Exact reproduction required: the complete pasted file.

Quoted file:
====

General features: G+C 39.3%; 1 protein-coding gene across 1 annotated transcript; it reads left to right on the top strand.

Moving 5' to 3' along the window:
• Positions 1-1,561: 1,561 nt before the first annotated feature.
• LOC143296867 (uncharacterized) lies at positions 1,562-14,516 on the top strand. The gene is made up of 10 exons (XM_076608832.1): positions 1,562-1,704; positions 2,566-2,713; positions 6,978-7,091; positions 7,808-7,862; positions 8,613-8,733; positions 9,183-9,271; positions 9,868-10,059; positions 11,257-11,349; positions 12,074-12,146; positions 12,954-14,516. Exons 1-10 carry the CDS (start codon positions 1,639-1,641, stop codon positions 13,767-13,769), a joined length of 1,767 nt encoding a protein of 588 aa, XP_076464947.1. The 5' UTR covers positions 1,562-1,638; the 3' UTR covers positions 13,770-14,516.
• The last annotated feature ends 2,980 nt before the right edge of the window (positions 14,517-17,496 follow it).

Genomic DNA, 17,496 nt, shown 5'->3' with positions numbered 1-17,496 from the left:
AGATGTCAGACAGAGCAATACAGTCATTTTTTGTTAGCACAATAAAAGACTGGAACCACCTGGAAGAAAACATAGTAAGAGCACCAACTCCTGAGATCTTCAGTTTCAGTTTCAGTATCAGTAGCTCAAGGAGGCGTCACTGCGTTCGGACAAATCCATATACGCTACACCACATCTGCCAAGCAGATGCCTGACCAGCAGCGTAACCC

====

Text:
General features: G+C 39.3%; 1 protein-coding gene across 1 annotated transcript; it reads left to right on the top strand.

Moving 5' to 3' along the window:
• Positions 1-1,561: 1,561 nt before the first annotated feature.
• LOC143296867 (uncharacterized) lies at positions 1,562-14,516 on the top strand. The gene is made up of 10 exons (XM_076608832.1): positions 1,562-1,704; positions 2,566-2,713; positions 6,978-7,091; positions 7,808-7,862; positions 8,613-8,733; positions 9,183-9,271; positions 9,868-10,059; positions 11,257-11,349; positions 12,074-12,146; positions 12,954-14,516. Exons 1-10 carry the CDS (start codon positions 1,639-1,641, stop codon positions 13,767-13,769), a joined length of 1,767 nt encoding a protein of 588 aa, XP_076464947.1. The 5' UTR covers positions 1,562-1,638; the 3' UTR covers positions 13,770-14,516.
• The last annotated feature ends 2,980 nt before the right edge of the window (positions 14,517-17,496 follow it).

Genomic DNA, 17,496 nt, shown 5'->3' with positions numbered 1-17,496 from the left:
AGATGTCAGACAGAGCAATACAGTCATTTTTTGTTAGCACAATAAAAGACTGGAACCACCTGGAAGAAAACATAGTAAGAGCACCAACTCCTGAGATCTTCAGTTTCAGTTTCAGTATCAGTAGCTCAAGGAGGCGTCACTGCGTTCGGACAAATCCATATACGCTACACCACATCTGCCAAGCAGATGCCTGACCAGCAGCGTAACCC